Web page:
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repeated declaration that the war was not against slavery,--it would be almost impossible for the administration to secure that external support which a policy directed openly toward emancipation would require for its success. The acts of the administration & their failures to act have had alike the unhappy effect of dividing public opinion on this subject; and a strong policy which would have been heartily supported six months ago would find many opposers now. And yet in spite of this bad result from the course of the Administration on this subject, there is, I think, a gradual advance of anti-slavery & emancipation sentiment. It would have been vastly more rapid, and more consistent, if men had not been confused by the course of the government, by talk about constitutional guarantees & all that sort of nonsense which so far as slavery is concerned ought to have ended with the breaking out of the rebellion. Every man of moral

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feeling, of a sense of right & wrong, ought to be a practical abolitionist after such an exhibition of the effects of slavery as the last year has afforded. But men cannot easily get over thirty years of false teachings, and profitable scruples.

We stand in great need of some success in arms, both for the sake of the army & of the country. Supplies both of men & of money depend on it. Everybody has confidence in McClellan, but he is untried. The method & manner of Fremont's removal have had a very bad effect. There has been no greater fault committed since the war began than the publication of Adj. Gen Thomas's report. It is a proceeding which casts the greatest dishonour on the Administration. That Fremont was unfit for the position to which he was appointed is perhaps not to be denied, but this attempt to divert popular sympathy from him is of the most disgraceful nature. There is room for the supposition

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that had Fremont never published his proclamation he would still be in command.

But I am writing too much on these subjects, tempted indeed to do so by the enquiry with which your letter ended.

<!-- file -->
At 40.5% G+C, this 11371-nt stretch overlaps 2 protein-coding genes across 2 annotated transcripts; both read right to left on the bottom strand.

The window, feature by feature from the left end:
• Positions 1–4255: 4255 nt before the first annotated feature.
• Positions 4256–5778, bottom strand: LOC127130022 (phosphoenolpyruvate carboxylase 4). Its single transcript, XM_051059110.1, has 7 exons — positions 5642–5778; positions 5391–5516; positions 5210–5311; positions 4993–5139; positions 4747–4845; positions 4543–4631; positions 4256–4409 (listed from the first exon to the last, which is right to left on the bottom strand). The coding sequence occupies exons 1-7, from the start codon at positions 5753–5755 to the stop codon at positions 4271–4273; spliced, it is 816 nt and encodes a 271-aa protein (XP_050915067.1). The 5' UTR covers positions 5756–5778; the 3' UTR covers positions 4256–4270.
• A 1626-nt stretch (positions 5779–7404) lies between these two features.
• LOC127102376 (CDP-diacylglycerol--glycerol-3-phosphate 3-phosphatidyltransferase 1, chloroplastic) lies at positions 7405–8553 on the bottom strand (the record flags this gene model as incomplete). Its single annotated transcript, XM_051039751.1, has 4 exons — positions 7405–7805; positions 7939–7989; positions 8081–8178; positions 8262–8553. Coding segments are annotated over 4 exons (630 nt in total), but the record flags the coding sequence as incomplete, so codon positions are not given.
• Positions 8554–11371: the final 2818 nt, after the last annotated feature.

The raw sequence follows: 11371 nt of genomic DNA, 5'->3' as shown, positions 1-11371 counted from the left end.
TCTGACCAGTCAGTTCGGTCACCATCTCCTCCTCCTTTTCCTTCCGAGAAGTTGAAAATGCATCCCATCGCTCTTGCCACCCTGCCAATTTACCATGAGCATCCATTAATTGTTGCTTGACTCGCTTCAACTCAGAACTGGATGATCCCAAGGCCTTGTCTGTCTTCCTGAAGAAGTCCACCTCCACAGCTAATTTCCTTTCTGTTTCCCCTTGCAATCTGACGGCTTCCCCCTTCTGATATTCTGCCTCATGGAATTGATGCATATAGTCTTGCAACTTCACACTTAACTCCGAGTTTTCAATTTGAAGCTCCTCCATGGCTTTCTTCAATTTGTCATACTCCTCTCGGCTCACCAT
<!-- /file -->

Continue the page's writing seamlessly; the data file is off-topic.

There is little news to be told of books, or of your friends here. Child keeps busily at work in spite of the attractions of local politics into which he has heartily entered. Lowell had a fine, strong, imaginative poem in the last number of the 'Atlantic.' He has been greatly grieved by the death of the only son of his sister Mrs Putnam, from a wound received in the affair at Ball's Bluff, in which our 15 & 20 Regts won honor for their steady courage. Young Putnam was a lieutenant, he was just 21 years old, a fine, pure simple, brave boy, and he died nobly.

Young Holmes, the eldest son of the doctor, also a lieutenant in the same regiment, was severely wounded, but is doing well. The war comes very close
[the following is written vertically on the page beginning "reasons for its"]
to us.

If you will point out to me the best way of doing so, I will send to you, if you care to see them & will allow me to have this pleasure, such transient publications as might have some interest for you,--every now & then there is a pamphlet or a map worth seeing.

My Mother & sisters desire me to give their kindest regards to Mrs Marsh & yourself,--to which I beg to add my own best respects.

Very truly YoursCharles Eliot Norton.His Exc George P. Marshcc.

References in this letter:

On July 30, General Benjamin Butler sought clarification from Secretary of War Simon Cameron of the policy respecting slaves who sought refuge behind Union lines. Cameron replied on August 8, stating the slaves escaping from Confederate territory were to be harbored, while slaves escaping from loyal Union slave owners were to be returned under the provisions of the Fugitive Slave Act.

General John Charles Frémont (1813-1890), while based in St. Louis as head of the Department of the West, issued a proclamation ordering that the property of secessionists be confiscated and their slaves emancipated. President Lincoln, afraid that this action would destroy Union support in the slave-holding border states, revoked the proclamation and removed Frémont from command.

After Union troops under General George B. McClellan frustrated a massed Confederate drive into the North under General Robert E. Lee at the bloody battle of Antietam, near Sharpsburg, Maryland, on September 17, 1862, McClellan's habitual hesitancy allowed the Confederates to withdraw under cover of darkness. President Lincoln replaced him as commander of the Army of the Potomac with General Ambrose E. Burnside on November 7.

The report by Adjutant General of the Army Lorenzo Thomas presumably related to an investigation of irregularities concerning army supplies in Frémont's Department of the West.

Francis James Child (1825-1896), philologist and professor at Harvard, was an authority on the ballad.

James Russell Lowell's poem "The Washers of the Shroud" was published in the Atlantic Monthly for November 1861.

Lieutenant William Putnam, the son of Lowell's sister Mary Putnam, was killed at the battle of Ball's Bluff in October, 1861.

Lieutenant Oliver Wendell Holmes, Jr. (1841-1935), son of the physician, poet, and humorist, enlisted in the Massachusetts 20th Volunteers at the outbreak of the Civil War and was wounded in action three separate times. In later life he served as a justice of the U.S. Supreme Court 1902-1932.